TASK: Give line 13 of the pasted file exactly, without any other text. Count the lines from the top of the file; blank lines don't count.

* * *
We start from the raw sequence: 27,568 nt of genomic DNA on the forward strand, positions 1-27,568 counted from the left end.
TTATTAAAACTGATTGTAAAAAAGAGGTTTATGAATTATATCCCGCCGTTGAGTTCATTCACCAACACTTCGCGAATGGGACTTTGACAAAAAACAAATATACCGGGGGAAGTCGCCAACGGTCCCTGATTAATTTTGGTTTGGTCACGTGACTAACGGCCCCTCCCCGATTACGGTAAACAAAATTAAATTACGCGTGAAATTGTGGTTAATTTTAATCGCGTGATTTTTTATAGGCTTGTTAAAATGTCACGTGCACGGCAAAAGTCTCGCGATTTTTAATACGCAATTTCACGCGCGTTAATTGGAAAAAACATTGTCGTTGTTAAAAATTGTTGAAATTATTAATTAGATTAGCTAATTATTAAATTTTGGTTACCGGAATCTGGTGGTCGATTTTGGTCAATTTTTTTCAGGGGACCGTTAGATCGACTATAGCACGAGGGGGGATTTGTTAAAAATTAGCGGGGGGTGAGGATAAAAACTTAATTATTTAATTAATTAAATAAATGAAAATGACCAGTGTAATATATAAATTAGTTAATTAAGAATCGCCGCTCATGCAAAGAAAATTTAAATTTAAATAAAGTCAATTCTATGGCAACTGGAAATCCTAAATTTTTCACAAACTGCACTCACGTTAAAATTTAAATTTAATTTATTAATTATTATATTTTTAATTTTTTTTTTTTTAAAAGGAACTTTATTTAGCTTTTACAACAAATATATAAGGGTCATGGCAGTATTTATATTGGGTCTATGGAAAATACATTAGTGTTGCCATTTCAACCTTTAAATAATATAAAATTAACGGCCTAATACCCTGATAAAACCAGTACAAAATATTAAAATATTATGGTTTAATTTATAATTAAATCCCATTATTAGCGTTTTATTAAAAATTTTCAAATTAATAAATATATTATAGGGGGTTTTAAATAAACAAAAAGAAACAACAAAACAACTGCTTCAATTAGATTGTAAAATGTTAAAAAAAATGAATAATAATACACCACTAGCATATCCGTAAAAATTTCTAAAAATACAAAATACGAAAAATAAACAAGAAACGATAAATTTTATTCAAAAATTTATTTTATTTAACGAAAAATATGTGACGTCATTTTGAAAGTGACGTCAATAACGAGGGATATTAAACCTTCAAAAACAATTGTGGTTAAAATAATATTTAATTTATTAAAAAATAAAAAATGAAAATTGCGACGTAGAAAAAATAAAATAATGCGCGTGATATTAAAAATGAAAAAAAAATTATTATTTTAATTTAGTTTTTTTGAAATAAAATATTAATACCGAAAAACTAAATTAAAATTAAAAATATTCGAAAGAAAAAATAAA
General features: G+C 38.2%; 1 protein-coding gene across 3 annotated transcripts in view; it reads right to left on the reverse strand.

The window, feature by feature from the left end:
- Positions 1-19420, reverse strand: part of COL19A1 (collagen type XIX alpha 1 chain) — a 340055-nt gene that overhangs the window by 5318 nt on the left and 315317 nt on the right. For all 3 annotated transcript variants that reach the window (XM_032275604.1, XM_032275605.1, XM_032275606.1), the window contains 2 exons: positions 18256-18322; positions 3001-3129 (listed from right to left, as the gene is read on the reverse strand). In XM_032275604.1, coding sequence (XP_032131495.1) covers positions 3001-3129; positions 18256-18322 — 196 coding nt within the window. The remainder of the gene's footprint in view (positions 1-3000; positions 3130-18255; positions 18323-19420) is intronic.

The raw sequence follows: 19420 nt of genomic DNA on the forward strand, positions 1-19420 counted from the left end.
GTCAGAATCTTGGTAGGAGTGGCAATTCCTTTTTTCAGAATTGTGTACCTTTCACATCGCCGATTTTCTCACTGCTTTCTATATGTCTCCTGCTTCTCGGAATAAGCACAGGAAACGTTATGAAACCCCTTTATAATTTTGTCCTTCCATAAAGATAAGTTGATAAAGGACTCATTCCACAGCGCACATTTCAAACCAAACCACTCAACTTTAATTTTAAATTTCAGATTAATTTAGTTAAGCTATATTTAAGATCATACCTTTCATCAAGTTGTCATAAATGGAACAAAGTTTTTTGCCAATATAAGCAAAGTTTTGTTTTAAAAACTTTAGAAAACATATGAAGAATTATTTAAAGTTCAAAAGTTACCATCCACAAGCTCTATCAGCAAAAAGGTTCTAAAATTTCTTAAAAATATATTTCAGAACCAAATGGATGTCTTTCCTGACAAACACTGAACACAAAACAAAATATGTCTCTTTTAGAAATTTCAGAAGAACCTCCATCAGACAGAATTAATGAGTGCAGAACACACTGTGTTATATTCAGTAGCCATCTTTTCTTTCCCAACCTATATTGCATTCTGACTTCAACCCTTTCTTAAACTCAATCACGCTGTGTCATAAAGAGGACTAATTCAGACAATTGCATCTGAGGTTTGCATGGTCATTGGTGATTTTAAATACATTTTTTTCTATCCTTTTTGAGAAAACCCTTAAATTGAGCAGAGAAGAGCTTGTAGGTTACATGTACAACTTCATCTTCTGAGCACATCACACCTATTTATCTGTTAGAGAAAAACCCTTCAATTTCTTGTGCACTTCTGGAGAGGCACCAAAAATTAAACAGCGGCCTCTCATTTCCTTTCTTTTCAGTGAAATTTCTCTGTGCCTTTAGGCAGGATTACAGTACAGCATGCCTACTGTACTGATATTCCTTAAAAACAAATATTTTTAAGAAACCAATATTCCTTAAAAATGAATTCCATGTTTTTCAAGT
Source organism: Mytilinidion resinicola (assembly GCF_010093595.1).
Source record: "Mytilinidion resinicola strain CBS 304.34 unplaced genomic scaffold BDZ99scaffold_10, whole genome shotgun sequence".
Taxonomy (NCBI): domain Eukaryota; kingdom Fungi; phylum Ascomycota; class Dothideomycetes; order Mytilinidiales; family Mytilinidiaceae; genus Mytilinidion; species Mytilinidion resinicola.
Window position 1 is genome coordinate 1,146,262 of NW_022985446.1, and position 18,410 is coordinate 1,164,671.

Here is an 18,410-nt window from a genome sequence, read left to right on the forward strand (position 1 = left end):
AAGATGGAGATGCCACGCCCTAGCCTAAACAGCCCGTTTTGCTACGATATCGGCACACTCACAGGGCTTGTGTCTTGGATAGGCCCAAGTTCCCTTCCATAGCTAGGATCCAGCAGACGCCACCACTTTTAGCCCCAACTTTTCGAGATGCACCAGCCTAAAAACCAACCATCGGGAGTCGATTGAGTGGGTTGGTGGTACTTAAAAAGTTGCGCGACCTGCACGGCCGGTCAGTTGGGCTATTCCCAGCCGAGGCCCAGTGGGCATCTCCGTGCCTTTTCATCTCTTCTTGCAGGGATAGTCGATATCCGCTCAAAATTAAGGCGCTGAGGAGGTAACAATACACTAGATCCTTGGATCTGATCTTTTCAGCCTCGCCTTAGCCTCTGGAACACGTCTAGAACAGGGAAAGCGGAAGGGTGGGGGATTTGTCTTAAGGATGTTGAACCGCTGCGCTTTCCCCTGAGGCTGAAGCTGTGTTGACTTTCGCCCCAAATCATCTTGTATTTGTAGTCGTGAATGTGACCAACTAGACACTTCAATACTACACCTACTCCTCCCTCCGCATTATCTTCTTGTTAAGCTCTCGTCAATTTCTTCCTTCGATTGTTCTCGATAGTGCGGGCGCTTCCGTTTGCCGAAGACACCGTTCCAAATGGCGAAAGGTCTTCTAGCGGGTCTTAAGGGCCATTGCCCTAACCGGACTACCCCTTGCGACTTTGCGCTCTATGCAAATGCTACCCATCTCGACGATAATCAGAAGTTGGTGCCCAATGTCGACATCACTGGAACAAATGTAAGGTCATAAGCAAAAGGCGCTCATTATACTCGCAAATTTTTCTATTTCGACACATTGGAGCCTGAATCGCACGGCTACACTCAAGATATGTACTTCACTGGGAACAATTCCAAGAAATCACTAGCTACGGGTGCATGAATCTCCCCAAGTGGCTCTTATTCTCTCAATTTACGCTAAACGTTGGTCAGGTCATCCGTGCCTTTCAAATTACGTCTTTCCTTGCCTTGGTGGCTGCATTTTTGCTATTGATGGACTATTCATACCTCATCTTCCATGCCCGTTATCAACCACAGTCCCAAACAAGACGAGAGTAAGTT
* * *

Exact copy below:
AAGATGGAGATGCCACGCCCTAGCCTAAACAGCCCGTTTTGCTACGATATCGGCACACTCACAGGGCTTGTGTCTTGGATAGGCCCAAGTTCCCTTCCATAGCTAGGATCCAGCAGACGCCACCACTTTTAGCCCCAACTTTTCGAGATGCACCAGCCTAAAAACCAACCATCGGGAGTCGATTGAGTGGGTTGGTGGTACTTAAAAAGTTGCGCGACCTGCACGGCCGGTCAGTTGGGCTATTCCCAGCCGAGGCCCAGTGGGCATCTCCGTGCCTTTTCATCTCTTCTTGCAGGGATAGTCGATATCCGCTCAAAATTAAGGCGCTGAGGAGGTAACAATACACTAGATCCTTGGATCTGATCTTTTCAGCCTCGCCTTAGCCTCTGGAACACGTCTAGAACAGGGAAAGCGGAAGGGTGGGGGATTTGTCTTAAGGATGTTGAACCGCTGCGCTTTCCCCTGAGGCTGAAGCTGTGTTGACTTTCGCCCCAAATCATCTTGTATTTGTAGTCGTGAATGTGACCAACTAGACACTTCAATACTACACCTACTCCTCCCTCCGCATTATCTTCTTGTTAAGCTCTCGTCAATTTCTTCCTTCGATTGTTCTCGATAGTGCGGGCGCTTCCGTTTGCCGAAGACACCGTTCCAAATGGCGAAAGGTCTTCTAGCGGGTCTTAAGGGCCATTGCCCTAACCGGACTACCCCTTGCGACTTTGCGCTCTATGCAAATGCTACCCATCTCGACGATAATCAGAAGTTGGTGCCCAATGTCGACATCACTGGAACAAATGTAAGGTCATAAGCAAAAGGCGCTCATTATACTCGCAAATTTTTCTATTTCGACACATTGGAGCCTGAATCGCACGGCTACACTCAAGATATGTACTTCACTGGGAACAATTCCAAGAAATCACTAGCTACGGGTGCATGAATCTCCCCAAGTGGCTCTTATTCTCTCAATTTACGCTAAACGTTGGTCAGGTCATCCGTGCCTTTCAAATTACGTCTTTCCTTGCCTTGGTGGCTGCATTTTTGCTATTGATGGACTATTCATACCTCATCTTCCATGCCCGTTATCAACCACAGTCCCAAACAAGACGAGAGTAAGTT